The Dead Space games are set in the future, where humanity has been able to colonize other planets. By the 23rd century, humanity has used up most of Earth's natural resources, and the world governing body, EarthGov, has fleets of "planet crackers", giant mining spaceships that harvest resources by breaking apart other planets, to gather materials for humanity to sustain itself.

During the 23rd century, EarthGov researchers find an alien artifact in the Chicxulub crater, which they call the Marker. The Marker emits a persistent electromagnetic field from seemingly no source, which researchers believe could be used to provide limitless energy and solve Earth's ecological crisis. Work begins to reverse engineer the Marker on various research stations across the colonies, but they are forced to use bismuth instead of an unidentified alien material, resulting in these duplicates being colored red instead of black as the original.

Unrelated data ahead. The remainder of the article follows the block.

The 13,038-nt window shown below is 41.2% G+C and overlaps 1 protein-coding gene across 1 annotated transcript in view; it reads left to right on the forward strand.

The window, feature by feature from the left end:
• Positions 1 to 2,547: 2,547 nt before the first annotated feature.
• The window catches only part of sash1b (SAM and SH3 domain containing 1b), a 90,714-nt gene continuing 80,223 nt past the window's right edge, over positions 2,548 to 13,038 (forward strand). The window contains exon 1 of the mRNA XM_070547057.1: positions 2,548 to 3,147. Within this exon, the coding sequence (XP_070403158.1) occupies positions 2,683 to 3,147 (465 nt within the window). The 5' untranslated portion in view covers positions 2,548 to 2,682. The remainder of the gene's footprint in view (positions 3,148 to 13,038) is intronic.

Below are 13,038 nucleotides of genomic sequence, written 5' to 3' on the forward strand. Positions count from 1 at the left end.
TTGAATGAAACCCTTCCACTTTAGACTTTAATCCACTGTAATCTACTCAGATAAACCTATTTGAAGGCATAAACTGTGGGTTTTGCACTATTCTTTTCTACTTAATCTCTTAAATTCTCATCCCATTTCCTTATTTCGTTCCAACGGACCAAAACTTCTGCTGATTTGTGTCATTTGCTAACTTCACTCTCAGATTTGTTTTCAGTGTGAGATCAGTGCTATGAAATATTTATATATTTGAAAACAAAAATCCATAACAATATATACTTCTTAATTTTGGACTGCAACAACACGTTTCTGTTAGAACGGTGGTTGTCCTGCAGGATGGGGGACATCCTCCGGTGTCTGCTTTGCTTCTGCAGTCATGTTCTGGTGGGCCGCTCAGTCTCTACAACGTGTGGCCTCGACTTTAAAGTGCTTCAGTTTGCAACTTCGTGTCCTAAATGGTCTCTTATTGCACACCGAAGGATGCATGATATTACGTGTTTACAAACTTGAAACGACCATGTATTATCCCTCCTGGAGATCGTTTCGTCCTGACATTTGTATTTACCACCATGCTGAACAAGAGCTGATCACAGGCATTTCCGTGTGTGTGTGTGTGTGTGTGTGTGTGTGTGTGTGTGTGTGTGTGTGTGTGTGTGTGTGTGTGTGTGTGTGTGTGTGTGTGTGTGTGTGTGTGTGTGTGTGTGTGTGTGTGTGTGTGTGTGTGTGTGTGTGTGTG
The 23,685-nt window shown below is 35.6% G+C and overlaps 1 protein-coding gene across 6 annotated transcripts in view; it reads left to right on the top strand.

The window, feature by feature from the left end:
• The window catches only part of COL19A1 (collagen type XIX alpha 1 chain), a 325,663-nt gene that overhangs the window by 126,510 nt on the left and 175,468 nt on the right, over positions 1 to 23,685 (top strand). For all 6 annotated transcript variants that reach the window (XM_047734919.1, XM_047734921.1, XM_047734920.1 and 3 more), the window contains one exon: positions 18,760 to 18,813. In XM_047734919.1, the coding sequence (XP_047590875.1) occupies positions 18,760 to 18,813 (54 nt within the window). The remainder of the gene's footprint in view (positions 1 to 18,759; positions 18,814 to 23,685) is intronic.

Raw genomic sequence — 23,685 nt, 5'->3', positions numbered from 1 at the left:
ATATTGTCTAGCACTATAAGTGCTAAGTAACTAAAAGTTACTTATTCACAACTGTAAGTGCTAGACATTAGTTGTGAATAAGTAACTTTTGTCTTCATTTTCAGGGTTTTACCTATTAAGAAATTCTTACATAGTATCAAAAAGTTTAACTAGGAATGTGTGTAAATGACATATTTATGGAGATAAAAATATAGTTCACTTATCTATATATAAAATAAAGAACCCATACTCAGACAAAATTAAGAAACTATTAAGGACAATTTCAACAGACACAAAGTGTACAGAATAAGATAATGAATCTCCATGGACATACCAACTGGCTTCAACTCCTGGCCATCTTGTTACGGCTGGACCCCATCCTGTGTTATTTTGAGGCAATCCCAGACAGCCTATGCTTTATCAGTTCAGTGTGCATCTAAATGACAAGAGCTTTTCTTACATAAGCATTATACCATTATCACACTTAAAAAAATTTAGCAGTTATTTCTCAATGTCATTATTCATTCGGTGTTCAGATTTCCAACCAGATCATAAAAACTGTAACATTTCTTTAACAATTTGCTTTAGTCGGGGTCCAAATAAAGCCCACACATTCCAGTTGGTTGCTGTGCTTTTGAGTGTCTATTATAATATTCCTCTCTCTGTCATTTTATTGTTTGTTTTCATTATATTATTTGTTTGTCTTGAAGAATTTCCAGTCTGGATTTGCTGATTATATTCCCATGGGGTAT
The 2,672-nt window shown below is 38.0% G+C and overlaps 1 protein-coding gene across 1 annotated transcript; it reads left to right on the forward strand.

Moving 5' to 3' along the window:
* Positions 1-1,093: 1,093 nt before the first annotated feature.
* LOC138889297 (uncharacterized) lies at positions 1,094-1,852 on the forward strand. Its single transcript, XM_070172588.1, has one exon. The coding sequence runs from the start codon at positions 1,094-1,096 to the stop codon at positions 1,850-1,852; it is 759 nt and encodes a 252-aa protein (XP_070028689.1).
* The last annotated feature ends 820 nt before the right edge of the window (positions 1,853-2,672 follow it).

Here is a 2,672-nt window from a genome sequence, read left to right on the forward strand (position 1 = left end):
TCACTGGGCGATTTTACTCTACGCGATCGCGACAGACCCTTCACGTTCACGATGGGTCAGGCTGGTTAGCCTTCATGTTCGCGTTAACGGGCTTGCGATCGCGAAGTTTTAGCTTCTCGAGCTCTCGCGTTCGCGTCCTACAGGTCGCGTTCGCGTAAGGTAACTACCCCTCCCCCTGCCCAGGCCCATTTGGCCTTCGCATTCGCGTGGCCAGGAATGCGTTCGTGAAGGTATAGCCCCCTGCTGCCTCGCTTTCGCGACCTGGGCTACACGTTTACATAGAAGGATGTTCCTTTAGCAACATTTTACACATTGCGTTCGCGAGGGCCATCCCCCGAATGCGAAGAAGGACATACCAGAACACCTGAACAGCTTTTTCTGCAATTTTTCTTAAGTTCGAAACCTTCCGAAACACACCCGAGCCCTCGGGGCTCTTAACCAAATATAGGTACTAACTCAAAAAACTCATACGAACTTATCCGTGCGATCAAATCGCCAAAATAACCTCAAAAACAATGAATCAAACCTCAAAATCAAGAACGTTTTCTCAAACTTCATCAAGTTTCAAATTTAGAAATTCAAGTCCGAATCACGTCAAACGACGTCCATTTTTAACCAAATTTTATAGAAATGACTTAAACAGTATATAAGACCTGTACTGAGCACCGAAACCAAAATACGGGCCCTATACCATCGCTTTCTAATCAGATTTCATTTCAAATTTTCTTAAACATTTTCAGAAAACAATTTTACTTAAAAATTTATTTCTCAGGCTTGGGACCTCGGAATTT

The project was highly classified, but the lead researcher Michael Altman leaks its existence to the world. EarthGov assassinates Altman hoping to quell the news, but it is too late: Altman is seen as a martyr, and his belief of what the Marker means for humanity form the basis of a new cult-like religion, Unitology, that rapidly spreads across Earth and the colonies. Followers of Unitology believe that the Markers will help to unify humanity, as to "make us whole", in an event known as Convergence.